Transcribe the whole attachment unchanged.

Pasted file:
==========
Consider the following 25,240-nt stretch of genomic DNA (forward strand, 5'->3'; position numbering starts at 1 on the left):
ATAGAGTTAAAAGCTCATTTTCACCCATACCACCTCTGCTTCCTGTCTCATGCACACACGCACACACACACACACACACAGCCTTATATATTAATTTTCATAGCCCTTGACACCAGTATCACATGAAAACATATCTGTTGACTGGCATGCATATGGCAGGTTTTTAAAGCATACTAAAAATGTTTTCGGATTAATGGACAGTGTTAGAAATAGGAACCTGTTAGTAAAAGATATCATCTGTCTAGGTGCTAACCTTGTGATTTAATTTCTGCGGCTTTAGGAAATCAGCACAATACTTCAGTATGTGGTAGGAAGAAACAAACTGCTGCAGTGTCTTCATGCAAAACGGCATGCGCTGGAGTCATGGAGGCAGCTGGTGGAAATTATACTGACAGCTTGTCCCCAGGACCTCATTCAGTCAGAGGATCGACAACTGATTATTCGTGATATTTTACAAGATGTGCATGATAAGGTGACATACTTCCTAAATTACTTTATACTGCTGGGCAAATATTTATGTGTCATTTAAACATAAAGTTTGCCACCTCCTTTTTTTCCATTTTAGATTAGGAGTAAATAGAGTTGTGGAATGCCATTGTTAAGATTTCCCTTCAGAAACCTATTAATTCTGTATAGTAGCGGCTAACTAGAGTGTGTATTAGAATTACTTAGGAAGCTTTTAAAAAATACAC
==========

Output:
Consider the following 25,240-nt stretch of genomic DNA (forward strand, 5'->3'; position numbering starts at 1 on the left):
ATAGAGTTAAAAGCTCATTTTCACCCATACCACCTCTGCTTCCTGTCTCATGCACACACGCACACACACACACACACACAGCCTTATATATTAATTTTCATAGCCCTTGACACCAGTATCACATGAAAACATATCTGTTGACTGGCATGCATATGGCAGGTTTTTAAAGCATACTAAAAATGTTTTCGGATTAATGGACAGTGTTAGAAATAGGAACCTGTTAGTAAAAGATATCATCTGTCTAGGTGCTAACCTTGTGATTTAATTTCTGCGGCTTTAGGAAATCAGCACAATACTTCAGTATGTGGTAGGAAGAAACAAACTGCTGCAGTGTCTTCATGCAAAACGGCATGCGCTGGAGTCATGGAGGCAGCTGGTGGAAATTATACTGACAGCTTGTCCCCAGGACCTCATTCAGTCAGAGGATCGACAACTGATTATTCGTGATATTTTACAAGATGTGCATGATAAGGTGACATACTTCCTAAATTACTTTATACTGCTGGGCAAATATTTATGTGTCATTTAAACATAAAGTTTGCCACCTCCTTTTTTTCCATTTTAGATTAGGAGTAAATAGAGTTGTGGAATGCCATTGTTAAGATTTCCCTTCAGAAACCTATTAATTCTGTATAGTAGCGGCTAACTAGAGTGTGTATTAGAATTACTTAGGAAGCTTTTAAAAAATACAC